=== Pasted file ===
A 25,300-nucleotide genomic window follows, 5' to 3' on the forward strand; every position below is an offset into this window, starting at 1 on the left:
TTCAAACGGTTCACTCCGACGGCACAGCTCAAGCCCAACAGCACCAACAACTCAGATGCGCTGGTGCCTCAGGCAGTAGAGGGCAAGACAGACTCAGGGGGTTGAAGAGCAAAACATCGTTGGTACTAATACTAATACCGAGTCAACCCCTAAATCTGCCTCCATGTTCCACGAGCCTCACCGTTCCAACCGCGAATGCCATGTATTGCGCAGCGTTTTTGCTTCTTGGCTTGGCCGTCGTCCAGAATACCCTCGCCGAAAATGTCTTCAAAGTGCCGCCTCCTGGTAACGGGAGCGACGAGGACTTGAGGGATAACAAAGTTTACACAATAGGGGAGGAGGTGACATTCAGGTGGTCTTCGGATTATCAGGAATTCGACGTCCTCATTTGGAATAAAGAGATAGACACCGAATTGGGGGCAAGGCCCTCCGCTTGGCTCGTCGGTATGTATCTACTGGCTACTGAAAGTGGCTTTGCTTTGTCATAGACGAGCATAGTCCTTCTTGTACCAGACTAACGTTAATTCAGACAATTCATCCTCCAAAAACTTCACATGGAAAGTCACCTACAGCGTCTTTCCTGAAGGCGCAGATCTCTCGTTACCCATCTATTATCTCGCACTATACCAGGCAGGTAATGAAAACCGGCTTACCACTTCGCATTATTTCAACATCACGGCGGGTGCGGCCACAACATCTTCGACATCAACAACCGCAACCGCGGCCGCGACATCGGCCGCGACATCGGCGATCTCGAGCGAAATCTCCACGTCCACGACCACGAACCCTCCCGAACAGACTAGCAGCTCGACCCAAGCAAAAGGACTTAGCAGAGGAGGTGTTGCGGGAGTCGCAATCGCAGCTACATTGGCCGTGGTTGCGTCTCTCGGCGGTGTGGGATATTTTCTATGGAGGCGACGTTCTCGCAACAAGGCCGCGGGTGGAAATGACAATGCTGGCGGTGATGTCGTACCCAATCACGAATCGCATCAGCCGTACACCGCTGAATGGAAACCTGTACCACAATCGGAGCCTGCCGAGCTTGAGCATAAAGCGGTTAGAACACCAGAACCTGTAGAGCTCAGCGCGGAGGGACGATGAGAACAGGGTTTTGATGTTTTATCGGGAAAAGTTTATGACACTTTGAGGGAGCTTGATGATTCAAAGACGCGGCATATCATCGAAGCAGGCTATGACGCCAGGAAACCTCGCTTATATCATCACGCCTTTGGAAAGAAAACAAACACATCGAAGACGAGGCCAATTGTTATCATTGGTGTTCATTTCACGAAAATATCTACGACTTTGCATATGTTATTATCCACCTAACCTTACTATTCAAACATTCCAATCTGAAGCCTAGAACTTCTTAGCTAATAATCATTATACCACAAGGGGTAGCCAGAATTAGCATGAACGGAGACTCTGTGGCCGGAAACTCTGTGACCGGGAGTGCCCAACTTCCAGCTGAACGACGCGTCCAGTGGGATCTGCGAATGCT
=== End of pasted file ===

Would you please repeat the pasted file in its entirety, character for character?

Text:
A 25,300-nucleotide genomic window follows, 5' to 3' on the forward strand; every position below is an offset into this window, starting at 1 on the left:
TTCAAACGGTTCACTCCGACGGCACAGCTCAAGCCCAACAGCACCAACAACTCAGATGCGCTGGTGCCTCAGGCAGTAGAGGGCAAGACAGACTCAGGGGGTTGAAGAGCAAAACATCGTTGGTACTAATACTAATACCGAGTCAACCCCTAAATCTGCCTCCATGTTCCACGAGCCTCACCGTTCCAACCGCGAATGCCATGTATTGCGCAGCGTTTTTGCTTCTTGGCTTGGCCGTCGTCCAGAATACCCTCGCCGAAAATGTCTTCAAAGTGCCGCCTCCTGGTAACGGGAGCGACGAGGACTTGAGGGATAACAAAGTTTACACAATAGGGGAGGAGGTGACATTCAGGTGGTCTTCGGATTATCAGGAATTCGACGTCCTCATTTGGAATAAAGAGATAGACACCGAATTGGGGGCAAGGCCCTCCGCTTGGCTCGTCGGTATGTATCTACTGGCTACTGAAAGTGGCTTTGCTTTGTCATAGACGAGCATAGTCCTTCTTGTACCAGACTAACGTTAATTCAGACAATTCATCCTCCAAAAACTTCACATGGAAAGTCACCTACAGCGTCTTTCCTGAAGGCGCAGATCTCTCGTTACCCATCTATTATCTCGCACTATACCAGGCAGGTAATGAAAACCGGCTTACCACTTCGCATTATTTCAACATCACGGCGGGTGCGGCCACAACATCTTCGACATCAACAACCGCAACCGCGGCCGCGACATCGGCCGCGACATCGGCGATCTCGAGCGAAATCTCCACGTCCACGACCACGAACCCTCCCGAACAGACTAGCAGCTCGACCCAAGCAAAAGGACTTAGCAGAGGAGGTGTTGCGGGAGTCGCAATCGCAGCTACATTGGCCGTGGTTGCGTCTCTCGGCGGTGTGGGATATTTTCTATGGAGGCGACGTTCTCGCAACAAGGCCGCGGGTGGAAATGACAATGCTGGCGGTGATGTCGTACCCAATCACGAATCGCATCAGCCGTACACCGCTGAATGGAAACCTGTACCACAATCGGAGCCTGCCGAGCTTGAGCATAAAGCGGTTAGAACACCAGAACCTGTAGAGCTCAGCGCGGAGGGACGATGAGAACAGGGTTTTGATGTTTTATCGGGAAAAGTTTATGACACTTTGAGGGAGCTTGATGATTCAAAGACGCGGCATATCATCGAAGCAGGCTATGACGCCAGGAAACCTCGCTTATATCATCACGCCTTTGGAAAGAAAACAAACACATCGAAGACGAGGCCAATTGTTATCATTGGTGTTCATTTCACGAAAATATCTACGACTTTGCATATGTTATTATCCACCTAACCTTACTATTCAAACATTCCAATCTGAAGCCTAGAACTTCTTAGCTAATAATCATTATACCACAAGGGGTAGCCAGAATTAGCATGAACGGAGACTCTGTGGCCGGAAACTCTGTGACCGGGAGTGCCCAACTTCCAGCTGAACGACGCGTCCAGTGGGATCTGCGAATGCT